In the December 8, 2011 issue of the Westchester Guardian
Recently Charles Strome , New Rochelle City Manager, said on WVOX that the City was making money on the Weyman Avenue (Home Depot and Costco) site. With curiosity an inquiry was made to Strome asking for these figures. The answer was that in 2010 the sales tax, property tax and "amortized land sales proceedings" totaled $5.5 million while the debt service was $2.9 million creating a excess of $2.6 million in profits. Since it is well known that Home Depot had been given a certiorari reduction in taxes a few years ago, sales tax figures were requested. Now it was learned that in l998-9 the Weyman Avenue Development generated $4 million, but it was the highest recorded amount through 2010 which was given at $3.2 million. But don't these figures generate more questions than answers?
For starters, the original sales tax projections for this parcel according to Ferrandino and Associates for major stores (suggested as Home Depot, Fantasy Land and BJ's ) was projected at $1.6 million. (Sales tax was 1.5% at that time.) Without the extra 1% sales tax which was granted shortly thereafter, the City would only be generating $1.9 million in taxes instead of the current $3.2 million it received in 2010. Should the present sales tax of 2.5% be used for the original projections of $1.6 million, a valid comparison could be made because the sales tax would have been $2.6 million. Does a difference of $800,000 ($3.2 million minus $2.6 million) sound equitable when the inflation rate and increased consumer prices are considered?
While projections for the loss of sales tax from New Rochelle businesses such as Librett , Benders, locksmiths, paint stores and others with merchandise similar to these newly proposed stores were made by citizen groups before the Weyman Avenue project was approved, the eventual closing of these stores was not predicted by the City. However the loss of these businesses dramatically display the present need to reassess what has already transpired in New Rochelle. As an example, the empty lot on the corner of Main Street and Weyman Avenue owned by the City used to be occupied by Caruso Lumber. Schaefer foods used to be a car wash and Neptune Movers was part of eight dislocated businesses which were tax generating entities. Four of these tax generating entities were removed from the tax base to create a parking lot.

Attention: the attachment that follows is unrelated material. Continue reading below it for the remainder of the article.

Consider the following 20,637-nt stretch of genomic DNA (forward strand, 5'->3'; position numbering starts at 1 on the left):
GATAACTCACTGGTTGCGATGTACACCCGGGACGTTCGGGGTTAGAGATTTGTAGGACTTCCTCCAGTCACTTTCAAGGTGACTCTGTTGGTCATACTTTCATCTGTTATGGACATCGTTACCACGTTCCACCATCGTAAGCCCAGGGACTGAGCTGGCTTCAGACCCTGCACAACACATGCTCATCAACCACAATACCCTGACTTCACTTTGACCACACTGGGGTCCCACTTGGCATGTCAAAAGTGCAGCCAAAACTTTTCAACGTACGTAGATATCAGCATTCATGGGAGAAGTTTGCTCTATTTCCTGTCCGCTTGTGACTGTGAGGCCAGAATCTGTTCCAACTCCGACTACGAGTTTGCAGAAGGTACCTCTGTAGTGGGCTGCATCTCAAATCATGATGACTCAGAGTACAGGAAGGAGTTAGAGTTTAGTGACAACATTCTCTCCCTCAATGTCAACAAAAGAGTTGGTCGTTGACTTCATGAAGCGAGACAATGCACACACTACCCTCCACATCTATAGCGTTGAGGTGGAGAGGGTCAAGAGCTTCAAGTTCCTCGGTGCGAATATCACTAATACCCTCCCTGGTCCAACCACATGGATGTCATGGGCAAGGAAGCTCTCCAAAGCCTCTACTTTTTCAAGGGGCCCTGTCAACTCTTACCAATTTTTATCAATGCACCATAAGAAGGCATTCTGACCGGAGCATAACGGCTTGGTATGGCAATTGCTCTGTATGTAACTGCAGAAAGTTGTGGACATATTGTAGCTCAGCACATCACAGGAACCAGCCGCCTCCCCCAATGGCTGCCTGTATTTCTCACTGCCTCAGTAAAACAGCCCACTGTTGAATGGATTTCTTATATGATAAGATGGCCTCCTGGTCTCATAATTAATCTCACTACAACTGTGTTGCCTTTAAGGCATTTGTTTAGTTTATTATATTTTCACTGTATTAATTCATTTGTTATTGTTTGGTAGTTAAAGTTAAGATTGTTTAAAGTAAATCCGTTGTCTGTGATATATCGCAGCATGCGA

A list of 200 businesses that would be harmed by Home Depot's opening was articulated and circulated before this project was approved. It is not surprising to hear people lament that downtown New Rochelle now has empty stores, lack of parking and a change in the population that used to shop there. Driving down Main Street can take a long time. A fair comparison would be to factor in how much the Weyman Avenue site has contributed to this scenario.
Is it any wonder we hear constantly that the City should do away with IDA's and tax abatements . Even New Roc which was supposed to be a retail center has turned out to be mostly an entertainment complex with few sales tax generating businesses.
We need to objectively assess the Weyman Avenue development especially as any future development is proposed.
Former New York State Assemblyman Ron Tocci has stated his present disappointment with the city's focus on building residential rather than retail. The City in his view is paying for
the mistakes of the past, despite the abatements which came to an end. The cost of the infrastructure, road paving and upkeep is not factored into these reports. The developers in his view must supply these services. In the Weyman Avenue development according to Tocci , if the City "does not break down the sales tax by store, how can the City officials tell you Home Depot and Costco are generating more money than what the City puts into the area?" Many residents would like to know.